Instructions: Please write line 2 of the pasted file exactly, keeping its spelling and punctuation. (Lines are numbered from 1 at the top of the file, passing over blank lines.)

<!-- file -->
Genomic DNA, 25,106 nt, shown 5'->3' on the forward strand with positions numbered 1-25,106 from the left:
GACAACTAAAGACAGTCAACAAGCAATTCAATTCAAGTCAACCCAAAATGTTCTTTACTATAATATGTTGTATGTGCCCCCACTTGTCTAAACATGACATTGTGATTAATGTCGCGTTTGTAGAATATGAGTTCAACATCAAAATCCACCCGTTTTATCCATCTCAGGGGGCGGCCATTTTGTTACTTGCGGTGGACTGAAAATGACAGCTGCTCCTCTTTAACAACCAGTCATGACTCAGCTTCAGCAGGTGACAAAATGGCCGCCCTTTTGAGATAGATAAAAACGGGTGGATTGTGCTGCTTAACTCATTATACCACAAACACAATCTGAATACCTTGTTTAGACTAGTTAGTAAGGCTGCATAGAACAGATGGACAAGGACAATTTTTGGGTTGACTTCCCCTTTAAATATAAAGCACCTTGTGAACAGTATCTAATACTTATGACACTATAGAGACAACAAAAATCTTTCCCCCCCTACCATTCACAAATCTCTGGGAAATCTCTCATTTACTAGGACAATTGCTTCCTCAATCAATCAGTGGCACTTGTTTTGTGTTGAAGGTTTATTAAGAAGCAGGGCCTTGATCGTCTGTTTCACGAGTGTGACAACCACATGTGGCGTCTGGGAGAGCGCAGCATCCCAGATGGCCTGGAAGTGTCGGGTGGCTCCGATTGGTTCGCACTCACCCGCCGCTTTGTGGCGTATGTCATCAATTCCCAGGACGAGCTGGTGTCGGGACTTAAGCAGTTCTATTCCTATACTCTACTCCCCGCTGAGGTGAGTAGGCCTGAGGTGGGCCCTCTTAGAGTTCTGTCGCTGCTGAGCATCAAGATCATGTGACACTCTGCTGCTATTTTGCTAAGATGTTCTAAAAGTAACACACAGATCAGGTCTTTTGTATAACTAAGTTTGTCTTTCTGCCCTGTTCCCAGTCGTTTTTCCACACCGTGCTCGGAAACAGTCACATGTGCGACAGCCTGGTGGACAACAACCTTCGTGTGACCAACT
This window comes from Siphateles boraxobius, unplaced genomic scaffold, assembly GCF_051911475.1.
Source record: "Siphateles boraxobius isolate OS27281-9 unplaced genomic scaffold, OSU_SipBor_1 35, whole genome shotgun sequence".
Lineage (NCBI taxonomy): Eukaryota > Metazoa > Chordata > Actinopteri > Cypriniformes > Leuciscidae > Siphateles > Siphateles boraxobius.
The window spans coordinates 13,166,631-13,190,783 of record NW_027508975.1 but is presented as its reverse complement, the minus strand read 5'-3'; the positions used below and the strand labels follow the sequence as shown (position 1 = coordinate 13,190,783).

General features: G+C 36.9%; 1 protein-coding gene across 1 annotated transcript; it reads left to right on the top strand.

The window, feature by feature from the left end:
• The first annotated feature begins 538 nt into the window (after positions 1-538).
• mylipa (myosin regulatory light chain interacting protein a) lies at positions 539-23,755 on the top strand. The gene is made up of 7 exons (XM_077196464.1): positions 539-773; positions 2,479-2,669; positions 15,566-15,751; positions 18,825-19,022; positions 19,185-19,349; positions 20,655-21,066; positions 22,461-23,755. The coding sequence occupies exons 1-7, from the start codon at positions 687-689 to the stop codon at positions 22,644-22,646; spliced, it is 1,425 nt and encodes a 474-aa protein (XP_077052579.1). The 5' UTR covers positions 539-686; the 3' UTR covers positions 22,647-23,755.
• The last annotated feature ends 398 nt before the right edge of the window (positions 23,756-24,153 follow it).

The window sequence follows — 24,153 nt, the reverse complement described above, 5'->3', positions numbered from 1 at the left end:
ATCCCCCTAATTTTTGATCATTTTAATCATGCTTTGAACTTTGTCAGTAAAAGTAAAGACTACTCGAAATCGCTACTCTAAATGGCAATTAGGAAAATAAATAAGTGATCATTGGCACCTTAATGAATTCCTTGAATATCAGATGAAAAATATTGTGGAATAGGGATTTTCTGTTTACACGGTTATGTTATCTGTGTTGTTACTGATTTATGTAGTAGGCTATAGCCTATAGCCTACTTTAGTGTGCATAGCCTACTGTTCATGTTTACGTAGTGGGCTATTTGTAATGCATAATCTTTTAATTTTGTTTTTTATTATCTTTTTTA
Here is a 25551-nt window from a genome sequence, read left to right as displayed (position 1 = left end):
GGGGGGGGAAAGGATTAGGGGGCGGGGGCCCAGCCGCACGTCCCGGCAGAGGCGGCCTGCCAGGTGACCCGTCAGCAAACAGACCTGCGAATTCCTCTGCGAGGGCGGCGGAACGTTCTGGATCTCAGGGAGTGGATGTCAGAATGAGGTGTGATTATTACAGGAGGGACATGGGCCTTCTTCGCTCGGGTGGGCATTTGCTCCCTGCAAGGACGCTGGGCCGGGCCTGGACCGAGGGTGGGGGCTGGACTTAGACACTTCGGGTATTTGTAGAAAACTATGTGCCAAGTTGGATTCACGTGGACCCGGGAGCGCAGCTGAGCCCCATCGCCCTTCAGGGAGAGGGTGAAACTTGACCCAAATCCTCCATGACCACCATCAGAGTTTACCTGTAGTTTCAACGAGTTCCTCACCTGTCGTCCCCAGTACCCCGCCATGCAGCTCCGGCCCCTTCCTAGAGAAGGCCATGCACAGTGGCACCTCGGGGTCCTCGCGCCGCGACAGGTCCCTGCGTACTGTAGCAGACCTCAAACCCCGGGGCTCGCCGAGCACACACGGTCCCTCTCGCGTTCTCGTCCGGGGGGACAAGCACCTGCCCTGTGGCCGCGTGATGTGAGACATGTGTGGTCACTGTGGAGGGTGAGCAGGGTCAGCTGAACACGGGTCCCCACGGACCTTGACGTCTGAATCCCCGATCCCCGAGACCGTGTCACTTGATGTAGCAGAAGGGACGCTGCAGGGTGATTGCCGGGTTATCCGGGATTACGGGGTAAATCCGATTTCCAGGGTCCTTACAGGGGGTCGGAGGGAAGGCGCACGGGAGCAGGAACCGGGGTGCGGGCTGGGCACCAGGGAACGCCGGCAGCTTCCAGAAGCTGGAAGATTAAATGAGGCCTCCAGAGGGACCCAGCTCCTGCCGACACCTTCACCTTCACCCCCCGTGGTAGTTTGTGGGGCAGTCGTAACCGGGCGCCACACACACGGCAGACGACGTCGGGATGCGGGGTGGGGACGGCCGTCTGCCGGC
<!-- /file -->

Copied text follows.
GACAACTAAAGACAGTCAACAAGCAATTCAATTCAAGTCAACCCAAAATGTTCTTTACTATAATATGTTGTATGTGCCCCCACTTGTCTAAACATGACATTGTGATTAATGTCGCGTTTGTAGAATATGAGTTCAACATCAAAATCCACCCGTTTTATCCATCTCAGGGGGCGGCCATTTTGTTACTTGCGGTGGACTGAAAATGACAGCTGCTCCTCTTTAACAACCAGTCATGACTCAGCTTCAGCAGGTGACAAAATGGCCGCCCTTTTGAGATAGATAAAAACGGGTGGATTGTGCTGCTTAACTCATTATACCACAAACACAATCTGAATACCTTGTTTAGACTAGTTAGTAAGGCTGCATAGAACAGATGGACAAGGACAATTTTTGGGTTGACTTCCCCTTTAAATATAAAGCACCTTGTGAACAGTATCTAATACTTATGACACTATAGAGACAACAAAAATCTTTCCCCCCCTACCATTCACAAATCTCTGGGAAATCTCTCATTTACTAGGACAATTGCTTCCTCAATCAATCAGTGGCACTTGTTTTGTGTTGAAGGTTTATTAAGAAGCAGGGCCTTGATCGTCTGTTTCACGAGTGTGACAACCACATGTGGCGTCTGGGAGAGCGCAGCATCCCAGATGGCCTGGAAGTGTCGGGTGGCTCCGATTGGTTCGCACTCACCCGCCGCTTTGTGGCGTATGTCATCAATTCCCAGGACGAGCTGGTGTCGGGACTTAAGCAGTTCTATTCCTATACTCTACTCCCCGCTGAGGTGAGTAGGCCTGAGGTGGGCCCTCTTAGAGTTCTGTCGCTGCTGAGCATCAAGATCATGTGACACTCTGCTGCTATTTTGCTAAGATGTTCTAAAAGTAACACACAGATCAGGTCTTTTGTATAACTAAGTTTGTCTTTCTGCCCTGTTCCCAGTCGTTTTTCCACACCGTGCTCGGAAACAGTCACATGTGCGACAGCCTGGTGGACAACAACCTTCGTGTGACCAACT